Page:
Nagy said the district added a third kindergarten class because of the enrollment increase at Bovard, which now has 283 students.
“Logically, if I could see there was a reason to close, I could agree with it,” Nagy said. “They're still crunching enrollment data because they're not even sure of the data they have.”
Smith said administrators have factored all the costs into their financial evaluation.
“We still save $1.3 million a year. It's not even one year — it's every year,” she said.
Richard Gazarik is a staff writer for Trib Total Media. He can be reached at 724-830-6292 or at firstname.lastname@example.org.
Show commenting policy
TribLive commenting policy
You are solely responsible for your comments and by using TribLive.com you agree to our Terms of Service.
We moderate comments. Our goal is to provide substantive commentary for a general readership. By screening submissions, we provide a space where readers can share intelligent and informed commentary that enhances the quality of our news and information.
While most comments will be posted if they are on-topic and not abusive, moderating decisions are subjective. We will make them as carefully and consistently as we can. Because of the volume of reader comments, we cannot review individual moderation decisions with readers.
We value thoughtful comments representing a range of views that make their point quickly and politely. We make an effort to protect discussions from repeated comments either by the same reader or different readers.
We follow the same standards for taste as the daily newspaper. A few things we won't tolerate: personal attacks, obscenity, vulgarity, profanity (including expletives and letters followed by dashes), commercial promotion, impersonations, incoherence, proselytizing and SHOUTING. Don't include URLs to Web sites.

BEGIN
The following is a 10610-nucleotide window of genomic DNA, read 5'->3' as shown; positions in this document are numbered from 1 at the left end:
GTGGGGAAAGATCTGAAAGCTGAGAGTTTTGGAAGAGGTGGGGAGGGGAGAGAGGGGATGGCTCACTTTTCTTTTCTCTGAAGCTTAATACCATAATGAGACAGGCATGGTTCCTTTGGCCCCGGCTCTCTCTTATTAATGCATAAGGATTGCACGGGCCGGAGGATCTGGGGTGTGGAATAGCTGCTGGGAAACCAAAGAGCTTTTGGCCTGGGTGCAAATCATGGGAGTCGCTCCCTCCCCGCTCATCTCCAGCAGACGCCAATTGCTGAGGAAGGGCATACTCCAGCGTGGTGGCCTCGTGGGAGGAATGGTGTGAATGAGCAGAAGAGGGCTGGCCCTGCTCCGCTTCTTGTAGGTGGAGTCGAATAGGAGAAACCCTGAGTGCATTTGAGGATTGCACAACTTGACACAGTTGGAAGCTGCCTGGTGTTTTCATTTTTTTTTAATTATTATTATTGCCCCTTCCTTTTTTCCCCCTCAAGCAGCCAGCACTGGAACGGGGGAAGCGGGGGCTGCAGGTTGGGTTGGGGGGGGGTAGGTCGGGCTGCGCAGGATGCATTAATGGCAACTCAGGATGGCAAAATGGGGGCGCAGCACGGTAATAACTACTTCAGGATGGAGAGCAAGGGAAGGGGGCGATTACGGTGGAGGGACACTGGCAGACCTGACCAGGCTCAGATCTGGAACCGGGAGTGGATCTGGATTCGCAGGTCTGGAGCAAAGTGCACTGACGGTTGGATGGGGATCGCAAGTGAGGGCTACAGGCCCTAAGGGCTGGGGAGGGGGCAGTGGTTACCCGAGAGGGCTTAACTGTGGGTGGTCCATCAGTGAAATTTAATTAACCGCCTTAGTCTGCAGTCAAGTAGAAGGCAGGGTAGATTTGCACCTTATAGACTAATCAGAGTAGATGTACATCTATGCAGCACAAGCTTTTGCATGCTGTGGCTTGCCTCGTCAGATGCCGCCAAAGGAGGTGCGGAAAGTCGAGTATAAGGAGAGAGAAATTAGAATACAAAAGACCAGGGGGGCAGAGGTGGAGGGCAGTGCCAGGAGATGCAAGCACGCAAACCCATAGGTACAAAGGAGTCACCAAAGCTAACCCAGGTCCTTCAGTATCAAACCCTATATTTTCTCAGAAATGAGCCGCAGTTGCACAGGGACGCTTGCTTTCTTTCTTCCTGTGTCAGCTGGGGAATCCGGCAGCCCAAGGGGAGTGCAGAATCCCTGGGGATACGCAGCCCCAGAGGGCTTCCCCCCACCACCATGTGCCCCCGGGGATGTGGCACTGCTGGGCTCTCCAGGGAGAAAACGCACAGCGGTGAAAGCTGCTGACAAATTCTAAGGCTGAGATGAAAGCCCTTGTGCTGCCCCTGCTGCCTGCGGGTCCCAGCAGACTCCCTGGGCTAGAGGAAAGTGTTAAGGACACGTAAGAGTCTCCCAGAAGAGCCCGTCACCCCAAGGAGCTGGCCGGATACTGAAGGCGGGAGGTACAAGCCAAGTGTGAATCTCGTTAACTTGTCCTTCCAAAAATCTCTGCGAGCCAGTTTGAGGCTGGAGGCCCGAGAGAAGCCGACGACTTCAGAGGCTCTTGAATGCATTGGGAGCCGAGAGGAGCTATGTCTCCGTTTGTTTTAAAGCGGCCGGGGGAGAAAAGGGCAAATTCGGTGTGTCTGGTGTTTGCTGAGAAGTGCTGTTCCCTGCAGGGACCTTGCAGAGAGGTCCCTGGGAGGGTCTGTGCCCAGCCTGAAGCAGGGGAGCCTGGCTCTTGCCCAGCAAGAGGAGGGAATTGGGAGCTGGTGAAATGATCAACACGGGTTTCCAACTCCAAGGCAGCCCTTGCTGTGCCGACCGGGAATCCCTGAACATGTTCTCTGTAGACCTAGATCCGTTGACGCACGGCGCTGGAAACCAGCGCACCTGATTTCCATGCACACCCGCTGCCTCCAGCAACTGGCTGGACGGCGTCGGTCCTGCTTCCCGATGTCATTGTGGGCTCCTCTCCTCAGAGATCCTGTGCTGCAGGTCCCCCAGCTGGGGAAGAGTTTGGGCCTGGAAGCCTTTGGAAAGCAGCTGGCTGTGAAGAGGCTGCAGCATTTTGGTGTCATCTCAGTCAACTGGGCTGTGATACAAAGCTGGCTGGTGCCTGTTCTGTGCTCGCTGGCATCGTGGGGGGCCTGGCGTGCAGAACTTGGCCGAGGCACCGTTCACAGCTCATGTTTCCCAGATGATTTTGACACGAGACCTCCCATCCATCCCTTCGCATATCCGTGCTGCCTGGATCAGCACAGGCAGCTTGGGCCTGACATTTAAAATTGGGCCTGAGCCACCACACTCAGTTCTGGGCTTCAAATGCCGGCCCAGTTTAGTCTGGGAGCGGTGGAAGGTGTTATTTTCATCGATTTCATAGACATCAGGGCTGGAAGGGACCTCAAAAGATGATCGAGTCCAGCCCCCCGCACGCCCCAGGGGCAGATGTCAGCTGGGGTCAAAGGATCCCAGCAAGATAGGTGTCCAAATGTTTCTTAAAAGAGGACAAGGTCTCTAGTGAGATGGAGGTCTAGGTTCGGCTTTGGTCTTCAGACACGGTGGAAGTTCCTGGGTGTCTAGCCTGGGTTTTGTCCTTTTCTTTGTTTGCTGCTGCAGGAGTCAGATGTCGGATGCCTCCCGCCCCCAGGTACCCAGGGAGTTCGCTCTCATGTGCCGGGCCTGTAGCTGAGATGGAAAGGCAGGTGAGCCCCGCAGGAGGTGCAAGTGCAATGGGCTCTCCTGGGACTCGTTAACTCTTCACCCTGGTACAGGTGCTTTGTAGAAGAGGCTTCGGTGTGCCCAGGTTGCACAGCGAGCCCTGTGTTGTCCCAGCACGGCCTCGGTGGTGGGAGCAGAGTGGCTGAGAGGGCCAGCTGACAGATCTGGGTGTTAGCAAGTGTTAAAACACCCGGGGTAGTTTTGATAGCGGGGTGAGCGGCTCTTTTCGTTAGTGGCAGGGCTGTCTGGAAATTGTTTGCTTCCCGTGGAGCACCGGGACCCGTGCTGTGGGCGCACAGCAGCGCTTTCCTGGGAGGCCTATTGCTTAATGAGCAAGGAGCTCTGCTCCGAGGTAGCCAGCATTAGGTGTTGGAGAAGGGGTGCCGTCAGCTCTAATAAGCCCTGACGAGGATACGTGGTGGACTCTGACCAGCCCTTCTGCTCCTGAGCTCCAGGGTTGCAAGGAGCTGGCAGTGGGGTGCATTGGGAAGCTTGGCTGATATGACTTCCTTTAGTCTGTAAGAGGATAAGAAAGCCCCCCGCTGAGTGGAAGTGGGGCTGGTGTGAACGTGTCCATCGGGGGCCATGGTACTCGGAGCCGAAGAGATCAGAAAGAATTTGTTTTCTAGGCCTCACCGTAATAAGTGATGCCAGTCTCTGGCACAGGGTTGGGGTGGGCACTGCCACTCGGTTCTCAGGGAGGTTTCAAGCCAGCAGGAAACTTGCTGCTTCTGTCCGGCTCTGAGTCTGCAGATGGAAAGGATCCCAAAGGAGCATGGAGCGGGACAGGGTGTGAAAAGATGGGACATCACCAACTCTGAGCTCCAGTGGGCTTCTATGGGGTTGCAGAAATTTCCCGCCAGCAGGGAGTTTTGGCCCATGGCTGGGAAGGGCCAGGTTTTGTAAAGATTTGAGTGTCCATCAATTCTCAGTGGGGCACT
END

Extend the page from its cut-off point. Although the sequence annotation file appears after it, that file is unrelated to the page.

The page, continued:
We do not edit comments. They are either approved or deleted. We reserve the right to edit a comment that is quoted or excerpted in an article. In this case, we may fix spelling and punctuation.
We welcome strong opinions and criticism of our work, but we don't want comments to become bogged down with discussions of our policies and we will moderate accordingly.
We appreciate it when readers and people quoted in articles or blog posts point out errors of fact or emphasis and will investigate all assertions. But these suggestions should be sent via e-mail. To avoid distracting other readers, we won't publish comments that suggest a correction. Instead, corrections will be made in a blog post or in an article.
- 3 in Westmoreland charged in prescription narcotics operation
- Two dead in apparent murder-suicide in North Oakland
- Starkey: What are Penguins, Pirates up to?
- District attorney rejects polygraph deal in molestation case
- Highmark members to keep maternity care at Magee in 2015
- Pitt’s 2015 schedule includes 5 road games in 1st 7 games
- News Alert
- News Alert
- Kennametal plans plant closings, job cuts; fallout from oil and gas decline
- Capitals dominate overmatched Penguins in win at Verizon Center
- Chase Elliott to replace retiring Gordon in No. 24 car